Yesterday's statements won't quell the Lynton Crosby controversy
I wrote last week that Lyton Crosby should first drop his other clients, and then take complete charge of the Conservative campaign machine - as Tim Montgomerie and I have recommended from the outset. The next day, the Daily Telegraph reported senior Conservatives as saying that there is a "working assumption" that this will happen, and that the strategist is “not averse” to working exclusively for the Party in the 15 months before the next general election. Boris Johnson, for whom the Crosby did such effective work, has recommended that the Party kill the fatted calf, push the boat out and do "whatever it takes" - in other words, pay the strategist enough to make it worth his while to put his other clients aside until June 2015.
Yesterday's publication of Crosby's terms of engagement and statement by the Cabinet Secretary can thus be read as part of a holding position. Crosby confimed that he hadn't discussed tobacco with the Prime Minister (as was obvious from the start) and that he hasn't used his position as a campaign adviser improperly (ditto). Sir Jeremy Heywood said that the strategist hasn't influenced policy on alcohol or energy either, and repeated Downing Street’s assurance that he does not meet civil servants. He also published the Party's terms of engagement with Crosby. These bar him from lobbying the Government or claiming privileged access.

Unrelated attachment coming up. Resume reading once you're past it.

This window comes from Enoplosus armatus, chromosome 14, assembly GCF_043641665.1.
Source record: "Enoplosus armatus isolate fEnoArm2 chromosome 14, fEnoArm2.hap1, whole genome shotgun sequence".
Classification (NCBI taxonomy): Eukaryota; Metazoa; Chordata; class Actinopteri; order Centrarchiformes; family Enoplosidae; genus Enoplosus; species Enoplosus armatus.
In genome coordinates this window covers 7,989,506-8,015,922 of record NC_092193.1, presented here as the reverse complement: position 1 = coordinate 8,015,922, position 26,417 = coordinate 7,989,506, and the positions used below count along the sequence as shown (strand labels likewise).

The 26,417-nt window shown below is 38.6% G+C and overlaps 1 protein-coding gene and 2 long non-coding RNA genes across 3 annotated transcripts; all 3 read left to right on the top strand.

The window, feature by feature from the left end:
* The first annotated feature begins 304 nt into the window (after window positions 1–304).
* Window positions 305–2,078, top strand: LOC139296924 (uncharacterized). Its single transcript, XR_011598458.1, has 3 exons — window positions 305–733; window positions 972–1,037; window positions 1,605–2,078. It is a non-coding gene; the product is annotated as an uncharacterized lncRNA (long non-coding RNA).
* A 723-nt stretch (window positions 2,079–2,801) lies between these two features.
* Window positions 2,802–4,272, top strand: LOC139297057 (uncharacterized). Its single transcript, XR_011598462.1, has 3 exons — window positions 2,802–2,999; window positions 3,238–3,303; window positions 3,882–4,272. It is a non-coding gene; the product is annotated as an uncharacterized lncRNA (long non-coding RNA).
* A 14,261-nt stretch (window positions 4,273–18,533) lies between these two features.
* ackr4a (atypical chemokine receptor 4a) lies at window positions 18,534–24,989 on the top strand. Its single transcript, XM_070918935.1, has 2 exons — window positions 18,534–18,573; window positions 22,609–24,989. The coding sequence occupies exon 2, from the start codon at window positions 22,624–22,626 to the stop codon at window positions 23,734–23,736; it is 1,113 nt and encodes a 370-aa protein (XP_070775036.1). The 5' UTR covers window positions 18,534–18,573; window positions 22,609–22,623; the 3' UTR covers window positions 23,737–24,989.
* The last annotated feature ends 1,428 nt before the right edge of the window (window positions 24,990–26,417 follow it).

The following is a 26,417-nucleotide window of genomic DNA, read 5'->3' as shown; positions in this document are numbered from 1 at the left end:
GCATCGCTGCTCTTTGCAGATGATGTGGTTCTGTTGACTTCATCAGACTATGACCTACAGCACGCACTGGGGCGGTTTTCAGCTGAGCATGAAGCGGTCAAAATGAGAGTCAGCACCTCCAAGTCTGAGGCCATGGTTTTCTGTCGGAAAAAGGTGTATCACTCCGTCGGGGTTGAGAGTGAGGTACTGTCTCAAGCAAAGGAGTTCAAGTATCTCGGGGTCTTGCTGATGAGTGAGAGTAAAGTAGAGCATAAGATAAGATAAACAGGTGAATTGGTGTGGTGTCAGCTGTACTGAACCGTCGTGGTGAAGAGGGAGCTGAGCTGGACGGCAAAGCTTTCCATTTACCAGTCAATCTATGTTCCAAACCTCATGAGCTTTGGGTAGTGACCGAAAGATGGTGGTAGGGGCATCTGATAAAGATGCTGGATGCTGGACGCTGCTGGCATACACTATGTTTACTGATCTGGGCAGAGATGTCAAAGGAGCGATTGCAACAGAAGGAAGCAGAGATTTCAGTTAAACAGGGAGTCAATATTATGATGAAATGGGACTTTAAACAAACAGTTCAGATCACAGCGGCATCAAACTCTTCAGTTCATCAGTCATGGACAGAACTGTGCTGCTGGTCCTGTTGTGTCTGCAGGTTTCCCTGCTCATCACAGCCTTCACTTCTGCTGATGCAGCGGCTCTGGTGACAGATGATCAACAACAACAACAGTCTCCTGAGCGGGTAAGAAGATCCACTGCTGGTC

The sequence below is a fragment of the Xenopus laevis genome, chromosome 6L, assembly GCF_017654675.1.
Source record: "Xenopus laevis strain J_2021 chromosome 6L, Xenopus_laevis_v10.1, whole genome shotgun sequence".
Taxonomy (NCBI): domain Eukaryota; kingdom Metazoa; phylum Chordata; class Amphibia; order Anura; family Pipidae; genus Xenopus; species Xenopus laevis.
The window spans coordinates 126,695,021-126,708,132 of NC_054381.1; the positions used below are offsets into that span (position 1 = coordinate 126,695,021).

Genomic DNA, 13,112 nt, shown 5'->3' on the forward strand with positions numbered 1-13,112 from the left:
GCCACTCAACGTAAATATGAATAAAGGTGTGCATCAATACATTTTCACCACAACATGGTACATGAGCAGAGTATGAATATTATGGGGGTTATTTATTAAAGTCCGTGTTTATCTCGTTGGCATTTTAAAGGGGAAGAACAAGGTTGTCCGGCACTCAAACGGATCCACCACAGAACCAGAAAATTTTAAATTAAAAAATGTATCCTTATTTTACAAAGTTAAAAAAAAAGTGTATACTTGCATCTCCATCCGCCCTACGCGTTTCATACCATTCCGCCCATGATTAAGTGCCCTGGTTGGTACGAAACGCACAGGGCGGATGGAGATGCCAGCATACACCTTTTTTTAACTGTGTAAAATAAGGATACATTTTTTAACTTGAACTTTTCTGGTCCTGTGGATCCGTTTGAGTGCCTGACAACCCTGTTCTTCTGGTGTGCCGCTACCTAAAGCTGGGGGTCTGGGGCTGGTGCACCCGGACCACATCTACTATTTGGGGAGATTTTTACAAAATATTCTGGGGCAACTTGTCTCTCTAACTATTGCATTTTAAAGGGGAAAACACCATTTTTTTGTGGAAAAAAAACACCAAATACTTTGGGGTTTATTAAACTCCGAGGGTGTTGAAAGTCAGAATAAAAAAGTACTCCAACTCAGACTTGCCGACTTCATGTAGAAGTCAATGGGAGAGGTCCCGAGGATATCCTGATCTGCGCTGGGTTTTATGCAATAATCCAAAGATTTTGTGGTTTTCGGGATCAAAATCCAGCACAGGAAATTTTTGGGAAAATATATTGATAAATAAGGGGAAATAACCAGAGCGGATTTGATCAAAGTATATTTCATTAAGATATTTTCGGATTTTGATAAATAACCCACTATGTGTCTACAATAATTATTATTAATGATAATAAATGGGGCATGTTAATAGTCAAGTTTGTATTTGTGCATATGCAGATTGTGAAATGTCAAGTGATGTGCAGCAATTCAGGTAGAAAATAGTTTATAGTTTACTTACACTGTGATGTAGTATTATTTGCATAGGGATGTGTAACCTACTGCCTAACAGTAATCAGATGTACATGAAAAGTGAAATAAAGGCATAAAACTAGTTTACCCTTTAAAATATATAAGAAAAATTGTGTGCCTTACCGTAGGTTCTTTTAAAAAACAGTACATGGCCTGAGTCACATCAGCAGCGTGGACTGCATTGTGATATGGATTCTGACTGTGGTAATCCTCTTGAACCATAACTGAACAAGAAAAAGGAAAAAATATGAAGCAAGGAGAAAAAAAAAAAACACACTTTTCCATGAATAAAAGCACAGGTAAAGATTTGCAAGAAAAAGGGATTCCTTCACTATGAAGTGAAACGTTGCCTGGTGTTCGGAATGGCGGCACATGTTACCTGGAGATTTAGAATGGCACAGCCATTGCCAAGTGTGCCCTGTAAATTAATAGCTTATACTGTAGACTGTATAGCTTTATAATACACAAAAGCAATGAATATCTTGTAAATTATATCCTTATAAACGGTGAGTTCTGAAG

The Crosby row is unambiguously a Westminster Village story - unlike, say, the Coulson affair, with its allegations of criminal conduct. For all Labour's efforts to stoke it, it hasn't impacted on voters. However, this may not be the case indefinitely. Until or unless Crosby goes full-time, the story won't go away, and its impact may deepen. It is rather like a graze that, though trivial in itself, is at risk of infection. To recap: the Party needs Crosby. He is a quality operator with conservative convictions - a combination more rare than it might be. His full-time appointment would quell this wearisome rumpus. The current halfway house compromise won't do so.